Visouvath was born in the Southeast Asian country and came to Canada with her parents in 1980. Rafael is from Hyderabad India. (Hyderabadi cuisine comprises a broad repertoire of rice, grains and meat dishes and the skilled use of various spices – Indian cuisine has a longer, slower burn, rather than the sharper, built-up spiciness of Thai cuisine.) The couple met and married in Mississauga and just recently had a child. Thaifoon’s with-it and tasteful take on the ancient Thai culture, with a décor that honours the past while embracing modernity, has earned both raves and admiration. The restaurant continues to set itself apart with bang-on exuberant flavours and an eye for detail and presentation.

The 38-seat restaurant is a tasteful and refined take on the ancient Siamese culture, with a soothing décor and a rich palette of browns and blacks with golden accents and pleasing Thai iconography. The minimalist room is sleek, with a sexy, Buddha Lounge style soundtrack, rich dark woods and ultra-soft leather banquettes with cushions. The kitchen’s oeuvre is a consistent showcase of Thailand’s regional flavours of hot, sweet, sour and salty, honouring tradition while embracing modernity. Thaifoon is careful to give you just the level of spicing you want. The restaurant is popular with vegetarian and gluten-free clients. 

Won-ton bundles are flawless — well-executed crispy and crunchy parcels of chili-infused minced chicken accompanied by a ginger and plum sauce. The Avo Moon Shine dumplings with fragrant minced chicken, tamarind and cashews are served with fresh sour cream and avocado dipping sauces. Savoury curries surpass expectations with richness and variations on spiciness that are tempered with velvety coconut milk and fragrant aromatics The pad Thai continues to be properly prepared with perfectly cooked noodles, firm tofu with a silky interior, egg, crisp bean sprouts, scallions, fragrant cilantro, minced peanuts, lime juice and the crucial sweet and sour tanginess.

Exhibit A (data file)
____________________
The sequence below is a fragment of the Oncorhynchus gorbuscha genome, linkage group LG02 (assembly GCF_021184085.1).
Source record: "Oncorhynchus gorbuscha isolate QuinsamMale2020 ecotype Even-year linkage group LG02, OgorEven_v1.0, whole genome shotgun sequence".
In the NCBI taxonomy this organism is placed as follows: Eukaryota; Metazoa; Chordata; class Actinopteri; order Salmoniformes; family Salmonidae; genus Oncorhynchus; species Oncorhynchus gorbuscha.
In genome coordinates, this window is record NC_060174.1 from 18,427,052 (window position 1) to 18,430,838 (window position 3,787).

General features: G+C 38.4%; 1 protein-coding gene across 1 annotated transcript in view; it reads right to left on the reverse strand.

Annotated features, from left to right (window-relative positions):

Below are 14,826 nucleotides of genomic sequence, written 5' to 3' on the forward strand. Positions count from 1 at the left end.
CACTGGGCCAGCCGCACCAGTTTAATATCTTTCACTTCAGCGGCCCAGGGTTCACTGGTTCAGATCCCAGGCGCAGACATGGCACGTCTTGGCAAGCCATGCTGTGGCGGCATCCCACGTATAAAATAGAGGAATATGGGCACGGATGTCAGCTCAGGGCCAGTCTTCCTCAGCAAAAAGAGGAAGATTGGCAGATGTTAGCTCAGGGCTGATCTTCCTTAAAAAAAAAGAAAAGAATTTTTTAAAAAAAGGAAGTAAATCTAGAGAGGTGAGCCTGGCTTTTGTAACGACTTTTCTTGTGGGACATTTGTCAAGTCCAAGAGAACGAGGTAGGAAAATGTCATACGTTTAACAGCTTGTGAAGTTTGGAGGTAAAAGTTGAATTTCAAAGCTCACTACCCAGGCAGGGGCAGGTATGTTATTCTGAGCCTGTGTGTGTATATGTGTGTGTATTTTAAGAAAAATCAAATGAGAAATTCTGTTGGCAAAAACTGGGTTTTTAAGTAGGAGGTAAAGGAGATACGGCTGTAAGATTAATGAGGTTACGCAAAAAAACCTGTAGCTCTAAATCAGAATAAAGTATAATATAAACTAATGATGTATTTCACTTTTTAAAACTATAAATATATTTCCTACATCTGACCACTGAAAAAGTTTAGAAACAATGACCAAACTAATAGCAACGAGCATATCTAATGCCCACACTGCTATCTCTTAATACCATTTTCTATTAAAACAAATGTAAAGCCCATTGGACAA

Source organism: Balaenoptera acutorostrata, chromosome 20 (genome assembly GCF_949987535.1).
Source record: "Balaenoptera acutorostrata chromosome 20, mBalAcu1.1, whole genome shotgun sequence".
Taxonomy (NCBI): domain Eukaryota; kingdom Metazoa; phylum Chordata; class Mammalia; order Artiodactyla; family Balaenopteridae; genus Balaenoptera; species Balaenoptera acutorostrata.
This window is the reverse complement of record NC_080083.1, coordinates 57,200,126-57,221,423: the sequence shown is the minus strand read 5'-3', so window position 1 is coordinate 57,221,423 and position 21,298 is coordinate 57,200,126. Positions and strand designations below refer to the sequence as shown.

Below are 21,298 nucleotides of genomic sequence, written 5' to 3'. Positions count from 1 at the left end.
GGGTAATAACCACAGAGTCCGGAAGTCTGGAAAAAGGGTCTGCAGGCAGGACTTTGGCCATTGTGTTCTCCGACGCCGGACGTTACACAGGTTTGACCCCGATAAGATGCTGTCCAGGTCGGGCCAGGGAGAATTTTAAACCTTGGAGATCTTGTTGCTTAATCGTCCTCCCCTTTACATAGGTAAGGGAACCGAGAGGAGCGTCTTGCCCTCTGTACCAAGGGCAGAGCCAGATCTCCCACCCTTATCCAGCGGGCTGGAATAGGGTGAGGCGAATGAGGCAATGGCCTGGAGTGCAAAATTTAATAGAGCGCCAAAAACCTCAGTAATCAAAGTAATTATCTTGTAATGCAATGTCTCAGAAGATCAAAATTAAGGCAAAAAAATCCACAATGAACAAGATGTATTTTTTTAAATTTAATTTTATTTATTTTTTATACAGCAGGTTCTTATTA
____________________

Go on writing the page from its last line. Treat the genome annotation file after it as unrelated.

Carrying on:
The secret to their success is sticking to the basics of authentic Thai cooking and offering a mixture of spicy, sweet and salty but also rich coconut flavours mixed with fresh herbs like kaffir, lime leaves and lemongrass. Coconut milk is the foundation of the Thai curry. Rafael tells me that they use pure coconut milk and do not dilute their coconut milk like many other restaurants in the city. 
Arounvaty has kept her recipe grounded in how she was used to making and eating pad Thai back home — rice noodles cooked with fish sauce, sugar, tamarind, a few other spices and a touch of soy for the caramel colour. This summer they subtly tweaked signature dishes like their pad Thai and pad gra paw to offer more of a street style version of these dishes.

Thaifoon continues to receive raves and praise for their consistently well-prepared cuisine and responsive, knowledgeable service. Coconut and green tea ice creams are made in-house.

This is London’s premiere upscale go-to Thai restaurant. There is a top-shelf cocktail list, mangotinis, lycheetinis and Mai Thais, and an above average selection of imported beers and complementary wines. Singha beer, a pale lager, pairs nicely with the spicy flavours of Thai cuisine. There are plans for an exotic, secluded patio that will front on Carling Street. Thaifoon offers an extensive menu for dine-in, take-away and delivery. 


Thaifoon
120 Dundas Street (East of Talbot)
519-850-1222
thaifoonrestaurant.com





















 









Thursday, October 23, 2014

Air Canada's enRoute magazine announces 2014 Canada's Best New Restaurants and People's Choice Award winner



Air Canada's enRoute magazine announces 2014 Canada's Best New Restaurants and People's Choice Award winner








Air Canada's enRoute magazine announces 2014 Canada's
Best New Restaurants and People's Choice Award winner

Tofino, B.C.’s Wolf in the Fog named Canada's Best New Restaurant, and
Saskatoon, SK’s Ayden took top votes on eatandvote.com